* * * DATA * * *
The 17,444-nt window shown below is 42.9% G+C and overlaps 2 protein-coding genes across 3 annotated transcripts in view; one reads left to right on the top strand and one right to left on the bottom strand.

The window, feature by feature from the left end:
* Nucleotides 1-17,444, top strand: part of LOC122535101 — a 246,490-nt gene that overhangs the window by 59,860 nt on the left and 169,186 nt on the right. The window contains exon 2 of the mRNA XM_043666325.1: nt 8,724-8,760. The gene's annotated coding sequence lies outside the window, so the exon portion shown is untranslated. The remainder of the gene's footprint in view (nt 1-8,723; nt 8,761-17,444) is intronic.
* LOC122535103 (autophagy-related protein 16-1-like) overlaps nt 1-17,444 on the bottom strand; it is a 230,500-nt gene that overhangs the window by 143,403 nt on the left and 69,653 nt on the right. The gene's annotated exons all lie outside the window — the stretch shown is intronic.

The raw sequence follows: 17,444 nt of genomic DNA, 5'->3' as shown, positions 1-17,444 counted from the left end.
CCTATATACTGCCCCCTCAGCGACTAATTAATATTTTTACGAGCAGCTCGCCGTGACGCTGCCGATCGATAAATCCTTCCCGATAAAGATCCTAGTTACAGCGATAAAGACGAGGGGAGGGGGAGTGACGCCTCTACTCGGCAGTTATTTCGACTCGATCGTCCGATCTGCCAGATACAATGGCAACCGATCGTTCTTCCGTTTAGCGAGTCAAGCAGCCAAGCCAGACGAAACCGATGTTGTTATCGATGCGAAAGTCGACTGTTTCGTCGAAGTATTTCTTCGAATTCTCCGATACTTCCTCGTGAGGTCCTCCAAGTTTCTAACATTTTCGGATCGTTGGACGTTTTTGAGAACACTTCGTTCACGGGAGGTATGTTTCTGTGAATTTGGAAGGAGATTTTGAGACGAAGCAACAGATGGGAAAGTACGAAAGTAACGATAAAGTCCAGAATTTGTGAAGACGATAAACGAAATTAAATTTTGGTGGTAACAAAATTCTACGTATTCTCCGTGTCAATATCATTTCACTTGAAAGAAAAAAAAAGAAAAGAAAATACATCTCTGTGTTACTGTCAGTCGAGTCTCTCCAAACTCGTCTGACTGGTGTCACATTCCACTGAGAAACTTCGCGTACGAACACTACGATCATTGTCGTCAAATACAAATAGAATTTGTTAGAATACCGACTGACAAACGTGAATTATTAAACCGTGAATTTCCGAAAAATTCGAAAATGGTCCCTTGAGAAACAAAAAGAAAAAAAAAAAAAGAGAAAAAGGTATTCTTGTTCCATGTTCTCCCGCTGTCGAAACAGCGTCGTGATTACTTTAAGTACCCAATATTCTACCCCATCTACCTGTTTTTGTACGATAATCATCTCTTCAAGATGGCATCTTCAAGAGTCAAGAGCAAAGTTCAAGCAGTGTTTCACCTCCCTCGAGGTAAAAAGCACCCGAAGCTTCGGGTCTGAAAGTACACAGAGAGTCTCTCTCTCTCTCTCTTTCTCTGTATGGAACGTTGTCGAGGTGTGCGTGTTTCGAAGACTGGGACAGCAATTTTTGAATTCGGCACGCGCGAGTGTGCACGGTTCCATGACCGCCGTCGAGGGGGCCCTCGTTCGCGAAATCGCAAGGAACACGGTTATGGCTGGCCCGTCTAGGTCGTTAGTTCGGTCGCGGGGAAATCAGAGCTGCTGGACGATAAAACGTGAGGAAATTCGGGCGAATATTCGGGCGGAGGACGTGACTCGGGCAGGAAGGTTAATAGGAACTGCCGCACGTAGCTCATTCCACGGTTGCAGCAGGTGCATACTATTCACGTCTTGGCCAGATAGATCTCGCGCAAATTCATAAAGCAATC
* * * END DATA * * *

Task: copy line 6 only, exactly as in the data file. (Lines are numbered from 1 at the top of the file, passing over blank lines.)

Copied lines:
CCTATATACTGCCCCCTCAGCGACTAATTAATATTTTTACGAGCAGCTCGCCGTGACGCTGCCGATCGATAAATCCTTCCCGATAAAGATCCTAGTTACAGCGATAAAGACGAGGGGAGGGGGAGTGACGCCTCTACTCGGCAGTTATTTCGACTCGATCGTCCGATCTGCCAGATACAATGGCAACCGATCGTTCTTCCGTTTAGCGAGTCAAGCAGCCAAGCCAGACGAAACCGATGTTGTTATCGATGCGAAAGTCGACTGTTTCGTCGAAGTATTTCTTCGAATTCTCCGATACTTCCTCGTGAGGTCCTCCAAGTTTCTAACATTTTCGGATCGTTGGACGTTTTTGAGAACACTTCGTTCACGGGAGGTATGTTTCTGTGAATTTGGAAGGAGATTTTGAGACGAAGCAACAGATGGGAAAGTACGAAAGTAACGATAAAGTCCAGAATTTGTGAAGACGATAAACGAAATTAAATTTTGGTGGTAACAAAATTCTACGTATTCTCCGTGTCAATATCATTTCACTTGAAAGAAAAAAAAAGAAAAGAAAATACATCTCTGTGTTACTGTCAGTCGAGTCTCTCCAAACTCGTCTGACTGGTGTCACATTCCACTGAGAAACTTCGCGTACGAACACTACGATCATTGTCGTCAAATACAAATAGAATTTGTTAGAATACCGACTGACAAACGTGAATTATTAAACCGTGAATTTCCGAAAAATTCGAAAATGGTCCCTTGAGAAACAAAAAGAAAAAAAAAAAAAGAGAAAAAGGTATTCTTGTTCCATGTTCTCCCGCTGTCGAAACAGCGTCGTGATTACTTTAAGTACCCAATATTCTACCCCATCTACCTGTTTTTGTACGATAATCATCTCTTCAAGATGGCATCTTCAAGAGTCAAGAGCAAAGTTCAAGCAGTGTTTCACCTCCCTCGAGGTAAAAAGCACCCGAAGCTTCGGGTCTGAAAGTACACAGAGAGTCTCTCTCTCTCTCTCTTTCTCTGTATGGAACGTTGTCGAGGTGTGCGTGTTTCGAAGACTGGGACAGCAATTTTTGAATTCGGCACGCGCGAGTGTGCACGGTTCCATGACCGCCGTCGAGGGGGCCCTCGTTCGCGAAATCGCAAGGAACACGGTTATGGCTGGCCCGTCTAGGTCGTTAGTTCGGTCGCGGGGAAATCAGAGCTGCTGGACGATAAAACGTGAGGAAATTCGGGCGAATATTCGGGCGGAGGACGTGACTCGGGCAGGAAGGTTAATAGGAACTGCCGCACGTAGCTCATTCCACGGTTGCAGCAGGTGCATACTATTCACGTCTTGGCCAGATAGATCTCGCGCAAATTCATAAAGCAATC